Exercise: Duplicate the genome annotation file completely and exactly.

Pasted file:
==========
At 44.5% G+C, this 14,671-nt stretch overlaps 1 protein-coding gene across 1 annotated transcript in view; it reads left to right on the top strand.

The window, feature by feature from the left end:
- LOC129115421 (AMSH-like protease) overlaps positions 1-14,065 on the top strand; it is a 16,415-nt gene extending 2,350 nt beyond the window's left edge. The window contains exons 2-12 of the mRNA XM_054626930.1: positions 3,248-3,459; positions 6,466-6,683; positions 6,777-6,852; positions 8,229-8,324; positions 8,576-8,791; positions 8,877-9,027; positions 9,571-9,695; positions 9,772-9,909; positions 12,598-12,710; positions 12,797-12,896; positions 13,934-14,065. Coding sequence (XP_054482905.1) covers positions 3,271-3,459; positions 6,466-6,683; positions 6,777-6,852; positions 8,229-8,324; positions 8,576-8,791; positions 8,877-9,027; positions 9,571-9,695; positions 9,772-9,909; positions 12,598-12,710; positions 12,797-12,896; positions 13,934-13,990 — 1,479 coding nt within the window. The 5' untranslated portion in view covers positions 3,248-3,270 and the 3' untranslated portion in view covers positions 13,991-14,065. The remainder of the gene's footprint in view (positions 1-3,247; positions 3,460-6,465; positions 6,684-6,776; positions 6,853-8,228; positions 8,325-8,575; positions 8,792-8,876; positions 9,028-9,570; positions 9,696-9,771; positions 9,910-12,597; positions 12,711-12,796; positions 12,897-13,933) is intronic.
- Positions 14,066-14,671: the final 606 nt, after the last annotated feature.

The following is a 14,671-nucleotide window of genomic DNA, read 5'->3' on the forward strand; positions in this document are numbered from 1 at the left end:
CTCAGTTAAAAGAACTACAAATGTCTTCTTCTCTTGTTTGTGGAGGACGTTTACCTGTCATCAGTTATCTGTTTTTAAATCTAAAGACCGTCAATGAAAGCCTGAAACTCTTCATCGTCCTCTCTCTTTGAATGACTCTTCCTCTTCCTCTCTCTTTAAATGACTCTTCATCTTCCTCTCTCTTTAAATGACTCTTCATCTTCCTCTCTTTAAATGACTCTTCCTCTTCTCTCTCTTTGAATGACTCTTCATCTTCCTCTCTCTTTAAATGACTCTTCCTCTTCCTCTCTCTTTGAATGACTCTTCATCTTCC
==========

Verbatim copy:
At 44.5% G+C, this 14,671-nt stretch overlaps 1 protein-coding gene across 1 annotated transcript in view; it reads left to right on the top strand.

The window, feature by feature from the left end:
- LOC129115421 (AMSH-like protease) overlaps positions 1-14,065 on the top strand; it is a 16,415-nt gene extending 2,350 nt beyond the window's left edge. The window contains exons 2-12 of the mRNA XM_054626930.1: positions 3,248-3,459; positions 6,466-6,683; positions 6,777-6,852; positions 8,229-8,324; positions 8,576-8,791; positions 8,877-9,027; positions 9,571-9,695; positions 9,772-9,909; positions 12,598-12,710; positions 12,797-12,896; positions 13,934-14,065. Coding sequence (XP_054482905.1) covers positions 3,271-3,459; positions 6,466-6,683; positions 6,777-6,852; positions 8,229-8,324; positions 8,576-8,791; positions 8,877-9,027; positions 9,571-9,695; positions 9,772-9,909; positions 12,598-12,710; positions 12,797-12,896; positions 13,934-13,990 — 1,479 coding nt within the window. The 5' untranslated portion in view covers positions 3,248-3,270 and the 3' untranslated portion in view covers positions 13,991-14,065. The remainder of the gene's footprint in view (positions 1-3,247; positions 3,460-6,465; positions 6,684-6,776; positions 6,853-8,228; positions 8,325-8,575; positions 8,792-8,876; positions 9,028-9,570; positions 9,696-9,771; positions 9,910-12,597; positions 12,711-12,796; positions 12,897-13,933) is intronic.
- Positions 14,066-14,671: the final 606 nt, after the last annotated feature.

The following is a 14,671-nucleotide window of genomic DNA, read 5'->3' on the forward strand; positions in this document are numbered from 1 at the left end:
CTCAGTTAAAAGAACTACAAATGTCTTCTTCTCTTGTTTGTGGAGGACGTTTACCTGTCATCAGTTATCTGTTTTTAAATCTAAAGACCGTCAATGAAAGCCTGAAACTCTTCATCGTCCTCTCTCTTTGAATGACTCTTCCTCTTCCTCTCTCTTTAAATGACTCTTCATCTTCCTCTCTCTTTAAATGACTCTTCATCTTCCTCTCTTTAAATGACTCTTCCTCTTCTCTCTCTTTGAATGACTCTTCATCTTCCTCTCTCTTTAAATGACTCTTCCTCTTCCTCTCTCTTTGAATGACTCTTCATCTTCC